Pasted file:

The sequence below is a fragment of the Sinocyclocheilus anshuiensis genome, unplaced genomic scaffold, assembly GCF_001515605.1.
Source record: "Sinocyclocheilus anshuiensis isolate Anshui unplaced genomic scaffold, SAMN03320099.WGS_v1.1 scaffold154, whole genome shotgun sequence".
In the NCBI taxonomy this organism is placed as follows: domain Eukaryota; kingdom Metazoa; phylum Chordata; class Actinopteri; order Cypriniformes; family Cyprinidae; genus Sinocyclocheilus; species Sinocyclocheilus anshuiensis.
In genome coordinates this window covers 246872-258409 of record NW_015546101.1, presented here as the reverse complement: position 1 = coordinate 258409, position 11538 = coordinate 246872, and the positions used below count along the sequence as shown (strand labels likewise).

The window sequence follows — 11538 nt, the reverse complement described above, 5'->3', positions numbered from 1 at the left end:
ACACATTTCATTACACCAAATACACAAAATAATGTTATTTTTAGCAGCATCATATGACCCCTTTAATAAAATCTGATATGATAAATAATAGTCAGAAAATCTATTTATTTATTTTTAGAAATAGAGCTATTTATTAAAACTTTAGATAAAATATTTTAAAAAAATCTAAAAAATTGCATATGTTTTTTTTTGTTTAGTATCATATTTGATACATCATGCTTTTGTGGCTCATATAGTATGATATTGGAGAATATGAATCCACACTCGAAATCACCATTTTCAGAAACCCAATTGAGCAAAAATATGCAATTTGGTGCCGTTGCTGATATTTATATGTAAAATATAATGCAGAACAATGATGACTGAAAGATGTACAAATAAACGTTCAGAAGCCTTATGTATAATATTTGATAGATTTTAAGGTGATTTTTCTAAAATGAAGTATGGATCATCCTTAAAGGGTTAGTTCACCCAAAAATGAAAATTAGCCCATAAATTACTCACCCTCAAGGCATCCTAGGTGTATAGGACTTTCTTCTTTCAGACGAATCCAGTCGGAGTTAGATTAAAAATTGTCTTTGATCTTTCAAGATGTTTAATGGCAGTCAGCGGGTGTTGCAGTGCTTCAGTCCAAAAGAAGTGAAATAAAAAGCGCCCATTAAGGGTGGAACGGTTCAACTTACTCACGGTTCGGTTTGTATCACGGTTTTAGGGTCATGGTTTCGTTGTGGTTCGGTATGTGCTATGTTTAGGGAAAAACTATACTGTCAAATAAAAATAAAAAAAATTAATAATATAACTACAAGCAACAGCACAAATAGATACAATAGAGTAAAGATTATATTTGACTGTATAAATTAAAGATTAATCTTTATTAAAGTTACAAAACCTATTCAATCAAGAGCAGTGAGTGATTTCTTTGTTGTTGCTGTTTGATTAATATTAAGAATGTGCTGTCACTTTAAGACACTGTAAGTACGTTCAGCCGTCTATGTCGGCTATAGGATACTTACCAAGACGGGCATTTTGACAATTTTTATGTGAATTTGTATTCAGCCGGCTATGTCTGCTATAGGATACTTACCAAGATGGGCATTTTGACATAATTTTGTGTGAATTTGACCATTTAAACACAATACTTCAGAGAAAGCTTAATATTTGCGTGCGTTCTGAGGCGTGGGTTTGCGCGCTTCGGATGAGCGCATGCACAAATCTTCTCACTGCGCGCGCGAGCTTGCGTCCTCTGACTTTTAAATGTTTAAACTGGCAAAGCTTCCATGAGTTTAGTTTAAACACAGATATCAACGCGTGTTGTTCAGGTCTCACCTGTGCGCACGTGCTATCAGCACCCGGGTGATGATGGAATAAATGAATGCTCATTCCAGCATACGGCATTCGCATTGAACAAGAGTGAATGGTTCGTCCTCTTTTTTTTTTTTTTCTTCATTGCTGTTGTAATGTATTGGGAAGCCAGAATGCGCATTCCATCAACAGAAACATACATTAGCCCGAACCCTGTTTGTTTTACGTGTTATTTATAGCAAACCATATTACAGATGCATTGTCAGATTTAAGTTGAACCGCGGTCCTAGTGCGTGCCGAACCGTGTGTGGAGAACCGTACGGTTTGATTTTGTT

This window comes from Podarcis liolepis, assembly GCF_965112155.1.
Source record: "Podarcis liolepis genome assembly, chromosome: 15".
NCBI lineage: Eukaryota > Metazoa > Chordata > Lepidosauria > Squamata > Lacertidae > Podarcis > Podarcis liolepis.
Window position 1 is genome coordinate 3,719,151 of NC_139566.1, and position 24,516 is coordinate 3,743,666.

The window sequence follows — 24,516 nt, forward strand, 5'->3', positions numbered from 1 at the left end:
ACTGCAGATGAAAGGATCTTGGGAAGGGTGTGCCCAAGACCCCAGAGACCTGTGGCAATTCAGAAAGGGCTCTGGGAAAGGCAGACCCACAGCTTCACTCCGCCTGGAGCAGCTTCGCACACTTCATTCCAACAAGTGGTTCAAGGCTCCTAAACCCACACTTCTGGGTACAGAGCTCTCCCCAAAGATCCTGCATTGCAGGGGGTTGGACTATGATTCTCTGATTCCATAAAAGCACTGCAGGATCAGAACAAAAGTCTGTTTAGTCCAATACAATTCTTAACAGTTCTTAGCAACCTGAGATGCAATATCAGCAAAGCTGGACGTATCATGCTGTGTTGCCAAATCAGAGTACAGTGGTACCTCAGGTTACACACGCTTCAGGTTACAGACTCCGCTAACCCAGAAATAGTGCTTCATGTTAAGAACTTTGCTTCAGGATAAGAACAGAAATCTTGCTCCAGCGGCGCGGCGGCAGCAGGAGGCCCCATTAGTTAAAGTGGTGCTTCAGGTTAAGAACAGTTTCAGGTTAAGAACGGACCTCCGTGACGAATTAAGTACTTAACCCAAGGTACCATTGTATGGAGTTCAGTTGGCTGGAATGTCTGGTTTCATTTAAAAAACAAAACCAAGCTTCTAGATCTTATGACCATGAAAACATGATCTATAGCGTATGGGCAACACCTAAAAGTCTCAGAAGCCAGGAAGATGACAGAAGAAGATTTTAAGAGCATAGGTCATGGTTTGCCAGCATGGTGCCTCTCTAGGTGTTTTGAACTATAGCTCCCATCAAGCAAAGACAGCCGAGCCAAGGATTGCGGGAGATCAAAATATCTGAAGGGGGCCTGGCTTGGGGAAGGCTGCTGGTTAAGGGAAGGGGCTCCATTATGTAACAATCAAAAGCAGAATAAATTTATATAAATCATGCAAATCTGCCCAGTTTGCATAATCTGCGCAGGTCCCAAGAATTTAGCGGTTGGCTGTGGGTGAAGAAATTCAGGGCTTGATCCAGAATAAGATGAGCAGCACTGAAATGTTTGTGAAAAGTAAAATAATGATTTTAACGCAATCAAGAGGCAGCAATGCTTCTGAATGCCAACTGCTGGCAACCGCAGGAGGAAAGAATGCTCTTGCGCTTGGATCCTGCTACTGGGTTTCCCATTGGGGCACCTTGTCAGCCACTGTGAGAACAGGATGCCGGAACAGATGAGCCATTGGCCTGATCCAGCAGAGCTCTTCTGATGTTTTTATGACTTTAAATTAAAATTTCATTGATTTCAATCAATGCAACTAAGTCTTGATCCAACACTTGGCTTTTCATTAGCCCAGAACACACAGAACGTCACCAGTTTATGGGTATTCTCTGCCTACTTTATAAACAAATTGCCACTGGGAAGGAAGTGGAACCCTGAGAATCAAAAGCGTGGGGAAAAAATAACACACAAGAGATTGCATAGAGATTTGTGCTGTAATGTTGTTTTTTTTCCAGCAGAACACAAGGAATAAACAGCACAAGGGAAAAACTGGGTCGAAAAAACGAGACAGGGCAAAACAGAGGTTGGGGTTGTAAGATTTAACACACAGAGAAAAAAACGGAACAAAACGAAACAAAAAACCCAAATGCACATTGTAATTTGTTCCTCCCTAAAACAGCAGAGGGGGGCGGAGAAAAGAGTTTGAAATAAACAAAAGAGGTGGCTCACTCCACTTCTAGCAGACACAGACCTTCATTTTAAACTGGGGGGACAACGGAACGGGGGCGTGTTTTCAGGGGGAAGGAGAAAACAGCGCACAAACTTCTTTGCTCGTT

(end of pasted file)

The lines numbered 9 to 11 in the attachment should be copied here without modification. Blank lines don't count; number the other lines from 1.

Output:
NCBI lineage: Eukaryota > Metazoa > Chordata > Lepidosauria > Squamata > Lacertidae > Podarcis > Podarcis liolepis.
Window position 1 is genome coordinate 3,719,151 of NC_139566.1, and position 24,516 is coordinate 3,743,666.

The window sequence follows — 24,516 nt, forward strand, 5'->3', positions numbered from 1 at the left end: